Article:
WASHINGTON—Senate Banking Committee Chairman Richard Shelby said he would continue to press this year for passage of a bill to scale back the 2010 Dodd-Frank overhaul law.
The Alabama Republican, speaking at the American Bankers Association’s annual meeting, said a top objective is easing the rules for community banks.
Democrats and the Obama administration have criticized the Senate Republicans’ bill as an overreach that could rollback some of the fundamental protections put in place after the 2008 financial crisis.
“I do not think we should take ‘No’ for an answer, and I do not plan to as chairman of the Banking Committee,” Mr. Shelby said, expressing his willingness to work with both sides of the aisle to lessen certain regulations while helping to reduce systemic risk.
Some elements of the legislation already have bipartisan support, including relief for small- and medium-size banks.
“I believe this should be a bipartisan bill,” said Mr. Shelby, who introduced “The Financial Regulatory Improvement Act” in 2015. “I believe it is possible to garner strong bipartisan support through these shared principles. We just need to get past politics so that we can deal with policies.”
Mr. Shelby’s push comes a day after House Financial Services Committee Chairman Jeb Hensarling (R., Texas) previewed a House GOP plan to revamp Dodd-Frank, a proposal that would ease regulations for community banks and mandate a cost analysis of proposed policy changes.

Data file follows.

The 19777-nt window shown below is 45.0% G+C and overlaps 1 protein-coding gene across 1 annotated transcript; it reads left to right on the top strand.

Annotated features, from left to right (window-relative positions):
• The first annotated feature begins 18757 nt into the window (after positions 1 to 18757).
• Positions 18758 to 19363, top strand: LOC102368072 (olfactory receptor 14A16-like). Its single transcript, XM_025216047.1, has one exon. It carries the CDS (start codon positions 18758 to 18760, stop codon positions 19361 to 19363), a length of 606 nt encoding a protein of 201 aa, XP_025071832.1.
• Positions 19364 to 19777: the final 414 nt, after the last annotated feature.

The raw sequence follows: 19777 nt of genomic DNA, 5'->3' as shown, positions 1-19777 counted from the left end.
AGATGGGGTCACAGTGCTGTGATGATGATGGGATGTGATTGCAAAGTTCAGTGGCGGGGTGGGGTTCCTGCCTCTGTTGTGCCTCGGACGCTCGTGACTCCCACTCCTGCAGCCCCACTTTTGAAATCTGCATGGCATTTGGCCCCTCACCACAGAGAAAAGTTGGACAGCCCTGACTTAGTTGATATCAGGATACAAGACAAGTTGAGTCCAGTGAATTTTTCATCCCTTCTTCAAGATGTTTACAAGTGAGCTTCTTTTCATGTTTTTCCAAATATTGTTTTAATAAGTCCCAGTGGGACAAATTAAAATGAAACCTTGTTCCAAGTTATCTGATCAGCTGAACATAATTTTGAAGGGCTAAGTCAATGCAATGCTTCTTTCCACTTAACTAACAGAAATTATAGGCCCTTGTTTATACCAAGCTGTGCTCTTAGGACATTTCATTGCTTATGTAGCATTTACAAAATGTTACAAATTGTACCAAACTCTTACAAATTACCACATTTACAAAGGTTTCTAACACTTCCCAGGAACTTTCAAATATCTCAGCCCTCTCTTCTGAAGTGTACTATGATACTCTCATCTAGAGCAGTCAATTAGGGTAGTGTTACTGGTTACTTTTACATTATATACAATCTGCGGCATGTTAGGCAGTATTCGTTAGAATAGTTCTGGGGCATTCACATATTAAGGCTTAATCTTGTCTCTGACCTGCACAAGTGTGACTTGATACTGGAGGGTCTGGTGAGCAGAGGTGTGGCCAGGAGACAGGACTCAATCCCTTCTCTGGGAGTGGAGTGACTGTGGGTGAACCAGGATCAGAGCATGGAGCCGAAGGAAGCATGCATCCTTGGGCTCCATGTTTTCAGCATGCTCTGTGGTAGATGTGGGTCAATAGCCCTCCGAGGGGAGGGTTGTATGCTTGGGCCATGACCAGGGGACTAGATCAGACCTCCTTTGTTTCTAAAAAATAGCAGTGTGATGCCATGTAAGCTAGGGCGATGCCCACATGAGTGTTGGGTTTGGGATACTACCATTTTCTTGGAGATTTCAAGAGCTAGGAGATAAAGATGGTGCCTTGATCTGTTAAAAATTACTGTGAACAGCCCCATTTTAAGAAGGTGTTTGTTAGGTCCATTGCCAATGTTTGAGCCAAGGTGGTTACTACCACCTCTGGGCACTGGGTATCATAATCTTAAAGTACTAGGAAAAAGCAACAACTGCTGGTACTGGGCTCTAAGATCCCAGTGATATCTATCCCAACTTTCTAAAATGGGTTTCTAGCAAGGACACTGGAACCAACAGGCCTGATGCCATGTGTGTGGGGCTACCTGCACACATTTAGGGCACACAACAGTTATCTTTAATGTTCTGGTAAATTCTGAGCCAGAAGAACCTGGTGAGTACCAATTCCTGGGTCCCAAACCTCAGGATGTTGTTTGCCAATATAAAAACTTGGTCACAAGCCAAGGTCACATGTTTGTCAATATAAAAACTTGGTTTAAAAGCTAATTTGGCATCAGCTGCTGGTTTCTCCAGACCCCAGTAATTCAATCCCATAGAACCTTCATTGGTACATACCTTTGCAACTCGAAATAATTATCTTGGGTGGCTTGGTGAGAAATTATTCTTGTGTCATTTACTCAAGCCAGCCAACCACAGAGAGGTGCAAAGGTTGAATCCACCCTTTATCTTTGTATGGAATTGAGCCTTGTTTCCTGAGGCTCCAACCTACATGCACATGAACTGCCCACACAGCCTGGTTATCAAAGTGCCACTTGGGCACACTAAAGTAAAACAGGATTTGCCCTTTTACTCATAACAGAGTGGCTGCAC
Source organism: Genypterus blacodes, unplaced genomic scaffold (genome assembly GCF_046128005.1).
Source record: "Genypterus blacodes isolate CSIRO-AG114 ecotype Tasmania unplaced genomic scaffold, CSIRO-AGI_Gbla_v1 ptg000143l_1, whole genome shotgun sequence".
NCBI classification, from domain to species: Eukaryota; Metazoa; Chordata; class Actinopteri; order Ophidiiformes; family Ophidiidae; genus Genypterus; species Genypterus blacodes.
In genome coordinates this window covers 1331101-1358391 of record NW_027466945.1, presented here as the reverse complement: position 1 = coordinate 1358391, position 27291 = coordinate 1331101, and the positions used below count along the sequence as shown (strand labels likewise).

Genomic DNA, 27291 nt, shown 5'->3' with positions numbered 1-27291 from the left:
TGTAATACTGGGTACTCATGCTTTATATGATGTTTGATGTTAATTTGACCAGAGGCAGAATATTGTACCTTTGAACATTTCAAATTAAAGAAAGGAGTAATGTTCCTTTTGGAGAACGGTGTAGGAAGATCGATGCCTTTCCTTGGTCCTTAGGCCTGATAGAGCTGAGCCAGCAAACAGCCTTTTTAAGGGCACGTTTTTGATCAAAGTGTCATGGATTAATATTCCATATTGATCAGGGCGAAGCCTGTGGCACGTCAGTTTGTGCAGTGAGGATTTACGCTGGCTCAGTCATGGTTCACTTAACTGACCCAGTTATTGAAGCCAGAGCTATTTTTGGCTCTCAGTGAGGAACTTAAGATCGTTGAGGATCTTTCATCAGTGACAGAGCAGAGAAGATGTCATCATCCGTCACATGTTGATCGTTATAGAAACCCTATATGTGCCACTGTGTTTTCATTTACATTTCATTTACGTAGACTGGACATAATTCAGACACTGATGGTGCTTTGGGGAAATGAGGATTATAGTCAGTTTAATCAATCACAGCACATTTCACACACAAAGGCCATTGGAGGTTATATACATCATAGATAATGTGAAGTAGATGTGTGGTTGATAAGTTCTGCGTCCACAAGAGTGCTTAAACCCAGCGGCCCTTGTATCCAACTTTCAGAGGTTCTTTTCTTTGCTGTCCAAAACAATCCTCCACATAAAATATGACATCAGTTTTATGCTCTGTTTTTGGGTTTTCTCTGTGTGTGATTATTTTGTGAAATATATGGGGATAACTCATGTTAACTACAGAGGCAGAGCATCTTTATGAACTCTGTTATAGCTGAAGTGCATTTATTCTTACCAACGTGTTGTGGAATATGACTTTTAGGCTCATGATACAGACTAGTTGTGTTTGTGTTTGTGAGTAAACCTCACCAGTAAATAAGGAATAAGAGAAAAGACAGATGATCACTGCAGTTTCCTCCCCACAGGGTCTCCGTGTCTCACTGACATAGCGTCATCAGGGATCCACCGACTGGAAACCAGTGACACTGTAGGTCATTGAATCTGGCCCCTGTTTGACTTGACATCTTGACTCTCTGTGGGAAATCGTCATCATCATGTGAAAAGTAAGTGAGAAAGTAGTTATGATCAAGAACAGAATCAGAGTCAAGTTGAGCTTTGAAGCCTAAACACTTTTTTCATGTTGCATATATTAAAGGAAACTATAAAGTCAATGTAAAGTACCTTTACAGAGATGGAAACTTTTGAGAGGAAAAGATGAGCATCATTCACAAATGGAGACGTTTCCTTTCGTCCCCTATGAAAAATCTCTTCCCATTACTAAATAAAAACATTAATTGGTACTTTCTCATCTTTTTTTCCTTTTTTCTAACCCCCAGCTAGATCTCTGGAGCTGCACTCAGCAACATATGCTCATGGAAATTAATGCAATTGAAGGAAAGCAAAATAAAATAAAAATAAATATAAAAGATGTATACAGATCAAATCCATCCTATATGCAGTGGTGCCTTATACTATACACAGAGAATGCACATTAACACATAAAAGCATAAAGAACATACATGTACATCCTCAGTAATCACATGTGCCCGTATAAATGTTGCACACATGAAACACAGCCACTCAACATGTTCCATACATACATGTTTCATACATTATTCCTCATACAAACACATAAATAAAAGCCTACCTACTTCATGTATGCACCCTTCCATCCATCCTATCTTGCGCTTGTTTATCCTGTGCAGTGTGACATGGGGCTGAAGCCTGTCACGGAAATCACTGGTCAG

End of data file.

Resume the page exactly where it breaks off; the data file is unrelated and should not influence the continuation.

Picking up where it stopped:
The legislation outlined by the two committee chairmen likely won’t clear Congress soon but will frame the GOP agenda this election year and could steer the debate if Republicans win the White House and keep control of Congress in November.
Mr. Shelby’s legislative draft calls for a regulatory framework based on the systemic risk a bank poses, not simply on size alone. It would also give regulators more power to designate banks with assets between $50 billion and $500 billion as systemically important, and thus subject to tighter regulation. All financial firms above that threshold would be automatically labeled systemically important.
“Our goal should be less risk in the system and therefore, less of the need for government intervention,” said Mr. Shelby.
Sen. Heidi Heitkamp (D., N.D.), a Banking Committee member, said at a separate panel at the ABA meeting that the panel came “close to a deal” on Mr. Shelby’s legislation. Historically, bills on the committee garner bipartisan support. Despite agreement across party lines, she said the bill “got slapped pretty hard” due to a number of rumors, including one about plans by the committee to shut down the Consumer Financial Protection Bureau.
Ms. Heitkamp suggested a package of changes was more likely to get done early next year.